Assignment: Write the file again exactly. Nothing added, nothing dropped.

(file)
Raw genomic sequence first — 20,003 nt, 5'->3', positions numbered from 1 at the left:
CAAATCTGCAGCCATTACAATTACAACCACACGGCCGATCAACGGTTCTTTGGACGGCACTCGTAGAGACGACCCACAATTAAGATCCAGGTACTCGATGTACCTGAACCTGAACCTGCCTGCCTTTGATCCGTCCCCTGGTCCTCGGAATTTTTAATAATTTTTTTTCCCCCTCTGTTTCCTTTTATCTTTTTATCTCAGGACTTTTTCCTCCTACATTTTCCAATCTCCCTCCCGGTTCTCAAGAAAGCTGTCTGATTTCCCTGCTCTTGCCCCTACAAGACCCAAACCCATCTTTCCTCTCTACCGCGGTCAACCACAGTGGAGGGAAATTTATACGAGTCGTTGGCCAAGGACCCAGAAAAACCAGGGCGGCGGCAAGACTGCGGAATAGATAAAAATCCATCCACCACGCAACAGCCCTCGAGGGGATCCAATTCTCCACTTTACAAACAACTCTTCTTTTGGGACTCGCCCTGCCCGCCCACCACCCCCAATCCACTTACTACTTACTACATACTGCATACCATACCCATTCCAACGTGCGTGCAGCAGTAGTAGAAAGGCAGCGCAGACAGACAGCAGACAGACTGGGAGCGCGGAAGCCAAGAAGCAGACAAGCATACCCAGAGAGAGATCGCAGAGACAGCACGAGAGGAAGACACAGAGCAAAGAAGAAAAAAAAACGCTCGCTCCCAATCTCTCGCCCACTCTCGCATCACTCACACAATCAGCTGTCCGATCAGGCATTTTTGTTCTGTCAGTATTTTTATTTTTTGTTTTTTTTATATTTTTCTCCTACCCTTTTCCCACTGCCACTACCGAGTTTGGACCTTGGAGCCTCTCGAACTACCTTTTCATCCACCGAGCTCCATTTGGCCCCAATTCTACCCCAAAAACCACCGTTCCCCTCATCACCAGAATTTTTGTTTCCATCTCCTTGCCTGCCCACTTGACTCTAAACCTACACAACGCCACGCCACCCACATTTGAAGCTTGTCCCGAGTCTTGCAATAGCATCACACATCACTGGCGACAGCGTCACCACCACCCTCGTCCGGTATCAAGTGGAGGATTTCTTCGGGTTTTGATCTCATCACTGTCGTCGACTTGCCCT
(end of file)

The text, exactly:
Raw genomic sequence first — 20,003 nt, 5'->3', positions numbered from 1 at the left:
CAAATCTGCAGCCATTACAATTACAACCACACGGCCGATCAACGGTTCTTTGGACGGCACTCGTAGAGACGACCCACAATTAAGATCCAGGTACTCGATGTACCTGAACCTGAACCTGCCTGCCTTTGATCCGTCCCCTGGTCCTCGGAATTTTTAATAATTTTTTTTCCCCCTCTGTTTCCTTTTATCTTTTTATCTCAGGACTTTTTCCTCCTACATTTTCCAATCTCCCTCCCGGTTCTCAAGAAAGCTGTCTGATTTCCCTGCTCTTGCCCCTACAAGACCCAAACCCATCTTTCCTCTCTACCGCGGTCAACCACAGTGGAGGGAAATTTATACGAGTCGTTGGCCAAGGACCCAGAAAAACCAGGGCGGCGGCAAGACTGCGGAATAGATAAAAATCCATCCACCACGCAACAGCCCTCGAGGGGATCCAATTCTCCACTTTACAAACAACTCTTCTTTTGGGACTCGCCCTGCCCGCCCACCACCCCCAATCCACTTACTACTTACTACATACTGCATACCATACCCATTCCAACGTGCGTGCAGCAGTAGTAGAAAGGCAGCGCAGACAGACAGCAGACAGACTGGGAGCGCGGAAGCCAAGAAGCAGACAAGCATACCCAGAGAGAGATCGCAGAGACAGCACGAGAGGAAGACACAGAGCAAAGAAGAAAAAAAAACGCTCGCTCCCAATCTCTCGCCCACTCTCGCATCACTCACACAATCAGCTGTCCGATCAGGCATTTTTGTTCTGTCAGTATTTTTATTTTTTGTTTTTTTTATATTTTTCTCCTACCCTTTTCCCACTGCCACTACCGAGTTTGGACCTTGGAGCCTCTCGAACTACCTTTTCATCCACCGAGCTCCATTTGGCCCCAATTCTACCCCAAAAACCACCGTTCCCCTCATCACCAGAATTTTTGTTTCCATCTCCTTGCCTGCCCACTTGACTCTAAACCTACACAACGCCACGCCACCCACATTTGAAGCTTGTCCCGAGTCTTGCAATAGCATCACACATCACTGGCGACAGCGTCACCACCACCCTCGTCCGGTATCAAGTGGAGGATTTCTTCGGGTTTTGATCTCATCACTGTCGTCGACTTGCCCT